Tahrir Square was founded during the mid 19th century with the establishment of modern downtown Cairo. It was first named Ismailia Square, after the 19th-century ruler Khedive Ismail, who commissioned the new downtown district's 'Paris on the Nile' design. After the Egyptian Revolution of 1919 the square became widely known as Tahrir (Liberation) Square. Several notable buildings surround the square including, the American University in Cairo's downtown campus, the Mogamma governmental administrative Building, the headquarters of the Arab League, the Nile Ritz Carlton Hotel, and the Egyptian Museum. Being at the heart of Cairo, the square witnessed several major protests over the years. However, the most notable event in the square was being the focal point of the 2011 Egyptian Revolution against former president Hosni Mubarak.
Tahrir Square was not renamed after the 1919 Egyptian Revolution but was renamed after the 1952 Revolution by Nasser.

The Museum of Egyptian Antiquities, known commonly as the Egyptian Museum, is home to the most extensive collection of ancient Egyptian antiquities in the world. It has 136,000 items on display, with many more hundreds of thousands in its basement storerooms.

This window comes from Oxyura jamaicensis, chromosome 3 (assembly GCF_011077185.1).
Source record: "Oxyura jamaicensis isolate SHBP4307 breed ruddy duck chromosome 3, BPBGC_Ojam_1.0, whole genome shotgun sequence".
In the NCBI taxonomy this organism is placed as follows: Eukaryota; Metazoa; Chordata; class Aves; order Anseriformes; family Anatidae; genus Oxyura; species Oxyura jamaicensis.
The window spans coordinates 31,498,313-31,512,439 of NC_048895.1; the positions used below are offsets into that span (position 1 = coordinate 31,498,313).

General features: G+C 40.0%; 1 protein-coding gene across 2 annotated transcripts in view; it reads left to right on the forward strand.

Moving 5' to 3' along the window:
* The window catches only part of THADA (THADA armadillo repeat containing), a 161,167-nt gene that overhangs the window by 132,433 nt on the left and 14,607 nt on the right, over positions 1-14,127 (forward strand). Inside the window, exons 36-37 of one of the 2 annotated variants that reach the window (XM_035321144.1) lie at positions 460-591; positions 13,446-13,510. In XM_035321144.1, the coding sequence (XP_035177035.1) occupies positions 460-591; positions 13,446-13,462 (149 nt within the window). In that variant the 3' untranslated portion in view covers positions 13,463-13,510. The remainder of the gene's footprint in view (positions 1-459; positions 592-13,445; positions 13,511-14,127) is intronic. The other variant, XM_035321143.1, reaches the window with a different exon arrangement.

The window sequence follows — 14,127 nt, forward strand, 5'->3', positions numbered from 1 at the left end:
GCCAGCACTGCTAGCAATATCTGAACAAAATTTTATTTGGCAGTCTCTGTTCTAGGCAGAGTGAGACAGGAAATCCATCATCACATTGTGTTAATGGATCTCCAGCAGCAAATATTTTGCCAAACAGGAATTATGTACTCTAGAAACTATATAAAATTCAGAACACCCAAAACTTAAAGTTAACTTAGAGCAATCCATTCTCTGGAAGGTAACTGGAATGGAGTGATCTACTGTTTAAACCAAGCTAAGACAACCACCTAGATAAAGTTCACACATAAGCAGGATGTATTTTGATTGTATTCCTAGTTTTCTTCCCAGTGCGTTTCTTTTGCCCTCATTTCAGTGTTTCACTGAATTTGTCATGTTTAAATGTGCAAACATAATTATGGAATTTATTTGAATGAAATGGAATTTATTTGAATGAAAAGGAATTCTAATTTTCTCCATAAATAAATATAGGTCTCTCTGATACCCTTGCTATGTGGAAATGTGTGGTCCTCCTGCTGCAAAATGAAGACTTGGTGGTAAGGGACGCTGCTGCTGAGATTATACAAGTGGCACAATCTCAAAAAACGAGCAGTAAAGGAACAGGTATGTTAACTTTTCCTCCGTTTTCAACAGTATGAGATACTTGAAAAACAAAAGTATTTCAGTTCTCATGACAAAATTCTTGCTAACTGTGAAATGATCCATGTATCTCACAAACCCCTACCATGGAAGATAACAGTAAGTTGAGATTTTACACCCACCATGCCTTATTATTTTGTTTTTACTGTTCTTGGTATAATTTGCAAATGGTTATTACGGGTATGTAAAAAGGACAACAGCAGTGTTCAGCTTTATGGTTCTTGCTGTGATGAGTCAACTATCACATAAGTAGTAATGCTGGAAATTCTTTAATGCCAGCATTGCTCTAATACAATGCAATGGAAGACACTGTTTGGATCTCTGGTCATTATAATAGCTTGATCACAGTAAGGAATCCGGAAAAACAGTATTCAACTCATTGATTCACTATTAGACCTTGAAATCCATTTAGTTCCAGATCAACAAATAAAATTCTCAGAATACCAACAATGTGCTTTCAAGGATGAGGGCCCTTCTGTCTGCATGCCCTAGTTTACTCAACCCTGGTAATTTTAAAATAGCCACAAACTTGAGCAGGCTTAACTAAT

Khan El-Khalili
Khan el-Khalili is an ancient bazaar, or marketplace. It dates back to 1382, when Emir Djaharks el-Khalili built a large caravanserai, or khan. A caravanserai is a hotel for traders, and usually the focal point for any surrounding area. The caravanserai remains today.

Old Cairo
The part of Cairo that contains Coptic Cairo and Fustat, where the Coptic Museum, Babylon Fortress, Hanging Church, the Greek Church of St. George, the Ben Ezra Synagogue, the Amr ibn al-'As Mosque, etc. are located.

Cairo Tower
The Cairo Tower is a free-standing concrete TV tower in Cairo. It stands in the Zamalek district on Gezira Island in the Nile River, in the city centre. At 187 meters, it is 43 meters higher than the Great Pyramid of Giza, which stands some 15 kilometres (9 miles) to the southwest.